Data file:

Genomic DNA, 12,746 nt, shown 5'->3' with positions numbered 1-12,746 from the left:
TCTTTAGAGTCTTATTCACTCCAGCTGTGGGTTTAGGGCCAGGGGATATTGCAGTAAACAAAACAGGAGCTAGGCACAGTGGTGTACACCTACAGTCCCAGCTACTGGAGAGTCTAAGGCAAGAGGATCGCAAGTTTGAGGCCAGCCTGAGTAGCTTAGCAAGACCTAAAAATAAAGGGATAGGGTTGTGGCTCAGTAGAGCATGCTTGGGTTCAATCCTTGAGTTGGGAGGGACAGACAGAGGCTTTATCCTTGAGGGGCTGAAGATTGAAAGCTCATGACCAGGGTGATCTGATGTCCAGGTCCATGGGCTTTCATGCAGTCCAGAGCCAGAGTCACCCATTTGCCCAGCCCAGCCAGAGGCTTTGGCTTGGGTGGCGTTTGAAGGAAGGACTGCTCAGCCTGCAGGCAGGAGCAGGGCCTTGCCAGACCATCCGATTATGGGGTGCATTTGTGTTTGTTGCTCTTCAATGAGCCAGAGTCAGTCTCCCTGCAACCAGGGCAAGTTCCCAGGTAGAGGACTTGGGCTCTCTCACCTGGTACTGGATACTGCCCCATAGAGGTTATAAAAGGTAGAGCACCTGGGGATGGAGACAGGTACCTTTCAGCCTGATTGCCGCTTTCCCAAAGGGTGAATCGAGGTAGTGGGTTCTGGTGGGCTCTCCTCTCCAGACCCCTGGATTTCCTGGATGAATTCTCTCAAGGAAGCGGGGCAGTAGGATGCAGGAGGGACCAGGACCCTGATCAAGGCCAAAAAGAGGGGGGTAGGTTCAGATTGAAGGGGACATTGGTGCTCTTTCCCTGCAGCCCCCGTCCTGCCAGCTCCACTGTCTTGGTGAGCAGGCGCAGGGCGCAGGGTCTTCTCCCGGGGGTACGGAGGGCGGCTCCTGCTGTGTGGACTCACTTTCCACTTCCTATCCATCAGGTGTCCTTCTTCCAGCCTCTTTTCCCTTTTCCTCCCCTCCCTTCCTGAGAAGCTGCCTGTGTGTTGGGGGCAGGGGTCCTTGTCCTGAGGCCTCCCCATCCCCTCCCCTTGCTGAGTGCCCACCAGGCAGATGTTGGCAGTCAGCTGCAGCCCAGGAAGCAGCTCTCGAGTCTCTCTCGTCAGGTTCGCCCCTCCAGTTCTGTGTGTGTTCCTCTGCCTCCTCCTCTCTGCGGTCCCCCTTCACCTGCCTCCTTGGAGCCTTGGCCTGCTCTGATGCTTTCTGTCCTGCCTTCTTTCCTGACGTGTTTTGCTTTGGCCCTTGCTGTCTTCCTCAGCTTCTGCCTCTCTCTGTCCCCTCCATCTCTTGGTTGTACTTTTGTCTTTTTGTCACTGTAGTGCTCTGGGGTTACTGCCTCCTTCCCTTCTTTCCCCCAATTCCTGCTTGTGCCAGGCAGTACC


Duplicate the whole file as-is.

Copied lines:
Genomic DNA, 12,746 nt, shown 5'->3' with positions numbered 1-12,746 from the left:
TCTTTAGAGTCTTATTCACTCCAGCTGTGGGTTTAGGGCCAGGGGATATTGCAGTAAACAAAACAGGAGCTAGGCACAGTGGTGTACACCTACAGTCCCAGCTACTGGAGAGTCTAAGGCAAGAGGATCGCAAGTTTGAGGCCAGCCTGAGTAGCTTAGCAAGACCTAAAAATAAAGGGATAGGGTTGTGGCTCAGTAGAGCATGCTTGGGTTCAATCCTTGAGTTGGGAGGGACAGACAGAGGCTTTATCCTTGAGGGGCTGAAGATTGAAAGCTCATGACCAGGGTGATCTGATGTCCAGGTCCATGGGCTTTCATGCAGTCCAGAGCCAGAGTCACCCATTTGCCCAGCCCAGCCAGAGGCTTTGGCTTGGGTGGCGTTTGAAGGAAGGACTGCTCAGCCTGCAGGCAGGAGCAGGGCCTTGCCAGACCATCCGATTATGGGGTGCATTTGTGTTTGTTGCTCTTCAATGAGCCAGAGTCAGTCTCCCTGCAACCAGGGCAAGTTCCCAGGTAGAGGACTTGGGCTCTCTCACCTGGTACTGGATACTGCCCCATAGAGGTTATAAAAGGTAGAGCACCTGGGGATGGAGACAGGTACCTTTCAGCCTGATTGCCGCTTTCCCAAAGGGTGAATCGAGGTAGTGGGTTCTGGTGGGCTCTCCTCTCCAGACCCCTGGATTTCCTGGATGAATTCTCTCAAGGAAGCGGGGCAGTAGGATGCAGGAGGGACCAGGACCCTGATCAAGGCCAAAAAGAGGGGGGTAGGTTCAGATTGAAGGGGACATTGGTGCTCTTTCCCTGCAGCCCCCGTCCTGCCAGCTCCACTGTCTTGGTGAGCAGGCGCAGGGCGCAGGGTCTTCTCCCGGGGGTACGGAGGGCGGCTCCTGCTGTGTGGACTCACTTTCCACTTCCTATCCATCAGGTGTCCTTCTTCCAGCCTCTTTTCCCTTTTCCTCCCCTCCCTTCCTGAGAAGCTGCCTGTGTGTTGGGGGCAGGGGTCCTTGTCCTGAGGCCTCCCCATCCCCTCCCCTTGCTGAGTGCCCACCAGGCAGATGTTGGCAGTCAGCTGCAGCCCAGGAAGCAGCTCTCGAGTCTCTCTCGTCAGGTTCGCCCCTCCAGTTCTGTGTGTGTTCCTCTGCCTCCTCCTCTCTGCGGTCCCCCTTCACCTGCCTCCTTGGAGCCTTGGCCTGCTCTGATGCTTTCTGTCCTGCCTTCTTTCCTGACGTGTTTTGCTTTGGCCCTTGCTGTCTTCCTCAGCTTCTGCCTCTCTCTGTCCCCTCCATCTCTTGGTTGTACTTTTGTCTTTTTGTCACTGTAGTGCTCTGGGGTTACTGCCTCCTTCCCTTCTTTCCCCCAATTCCTGCTTGTGCCAGGCAGTACC